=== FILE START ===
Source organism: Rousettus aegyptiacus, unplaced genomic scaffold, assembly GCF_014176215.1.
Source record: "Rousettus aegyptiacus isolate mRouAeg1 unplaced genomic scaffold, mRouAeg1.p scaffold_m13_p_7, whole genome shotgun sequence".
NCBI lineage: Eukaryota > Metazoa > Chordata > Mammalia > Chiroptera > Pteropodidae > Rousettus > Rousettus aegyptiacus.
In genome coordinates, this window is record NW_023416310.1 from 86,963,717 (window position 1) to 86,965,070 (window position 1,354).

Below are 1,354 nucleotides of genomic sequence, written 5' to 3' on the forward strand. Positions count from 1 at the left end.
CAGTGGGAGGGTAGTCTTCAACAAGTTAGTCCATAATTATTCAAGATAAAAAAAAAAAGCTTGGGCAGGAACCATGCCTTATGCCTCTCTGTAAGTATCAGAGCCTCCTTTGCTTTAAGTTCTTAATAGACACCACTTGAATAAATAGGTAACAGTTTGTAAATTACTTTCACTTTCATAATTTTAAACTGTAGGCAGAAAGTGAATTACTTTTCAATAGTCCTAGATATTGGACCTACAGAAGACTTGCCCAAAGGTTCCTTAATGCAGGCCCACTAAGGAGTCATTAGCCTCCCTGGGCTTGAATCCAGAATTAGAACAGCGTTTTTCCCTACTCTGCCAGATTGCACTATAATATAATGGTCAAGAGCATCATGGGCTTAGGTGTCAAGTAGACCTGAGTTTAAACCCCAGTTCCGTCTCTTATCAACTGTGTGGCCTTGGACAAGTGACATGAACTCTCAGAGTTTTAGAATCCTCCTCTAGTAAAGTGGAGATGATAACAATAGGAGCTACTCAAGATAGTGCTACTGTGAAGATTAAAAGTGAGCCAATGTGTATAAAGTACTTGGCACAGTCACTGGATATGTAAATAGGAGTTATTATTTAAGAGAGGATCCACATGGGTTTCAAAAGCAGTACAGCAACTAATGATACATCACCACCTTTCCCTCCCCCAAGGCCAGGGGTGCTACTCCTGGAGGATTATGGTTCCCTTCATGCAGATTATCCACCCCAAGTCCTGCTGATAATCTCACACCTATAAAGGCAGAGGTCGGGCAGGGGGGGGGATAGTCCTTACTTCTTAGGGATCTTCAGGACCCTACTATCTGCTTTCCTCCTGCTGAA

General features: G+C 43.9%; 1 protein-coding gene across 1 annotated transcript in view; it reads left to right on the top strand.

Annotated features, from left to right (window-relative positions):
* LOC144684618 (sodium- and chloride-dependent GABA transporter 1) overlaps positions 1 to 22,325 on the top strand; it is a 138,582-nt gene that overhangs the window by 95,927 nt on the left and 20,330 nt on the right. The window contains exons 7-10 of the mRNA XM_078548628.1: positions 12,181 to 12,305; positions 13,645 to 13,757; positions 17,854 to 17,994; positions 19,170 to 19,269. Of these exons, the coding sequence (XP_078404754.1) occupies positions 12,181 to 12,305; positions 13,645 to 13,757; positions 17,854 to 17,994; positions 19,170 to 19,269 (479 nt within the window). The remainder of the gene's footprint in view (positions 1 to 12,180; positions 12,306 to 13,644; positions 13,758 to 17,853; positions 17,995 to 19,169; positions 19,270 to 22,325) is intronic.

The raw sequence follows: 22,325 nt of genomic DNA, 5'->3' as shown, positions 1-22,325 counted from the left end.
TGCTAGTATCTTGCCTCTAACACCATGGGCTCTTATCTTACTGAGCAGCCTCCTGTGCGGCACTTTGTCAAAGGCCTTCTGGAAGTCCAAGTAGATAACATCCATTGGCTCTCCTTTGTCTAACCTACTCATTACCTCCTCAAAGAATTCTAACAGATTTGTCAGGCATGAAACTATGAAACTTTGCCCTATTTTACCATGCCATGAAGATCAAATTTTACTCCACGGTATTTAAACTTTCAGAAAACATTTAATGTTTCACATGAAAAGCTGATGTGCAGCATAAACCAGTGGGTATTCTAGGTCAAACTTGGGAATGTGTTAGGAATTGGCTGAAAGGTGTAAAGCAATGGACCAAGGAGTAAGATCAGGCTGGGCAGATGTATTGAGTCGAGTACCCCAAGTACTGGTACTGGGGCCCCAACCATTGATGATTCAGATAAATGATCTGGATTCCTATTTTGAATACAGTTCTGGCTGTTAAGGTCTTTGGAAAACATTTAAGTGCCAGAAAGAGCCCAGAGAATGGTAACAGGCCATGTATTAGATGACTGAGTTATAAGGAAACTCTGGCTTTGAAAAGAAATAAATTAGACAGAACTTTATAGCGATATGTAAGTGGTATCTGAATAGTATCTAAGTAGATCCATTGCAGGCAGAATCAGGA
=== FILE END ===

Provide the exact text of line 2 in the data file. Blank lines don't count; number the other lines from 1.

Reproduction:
Source record: "Rousettus aegyptiacus isolate mRouAeg1 unplaced genomic scaffold, mRouAeg1.p scaffold_m13_p_7, whole genome shotgun sequence".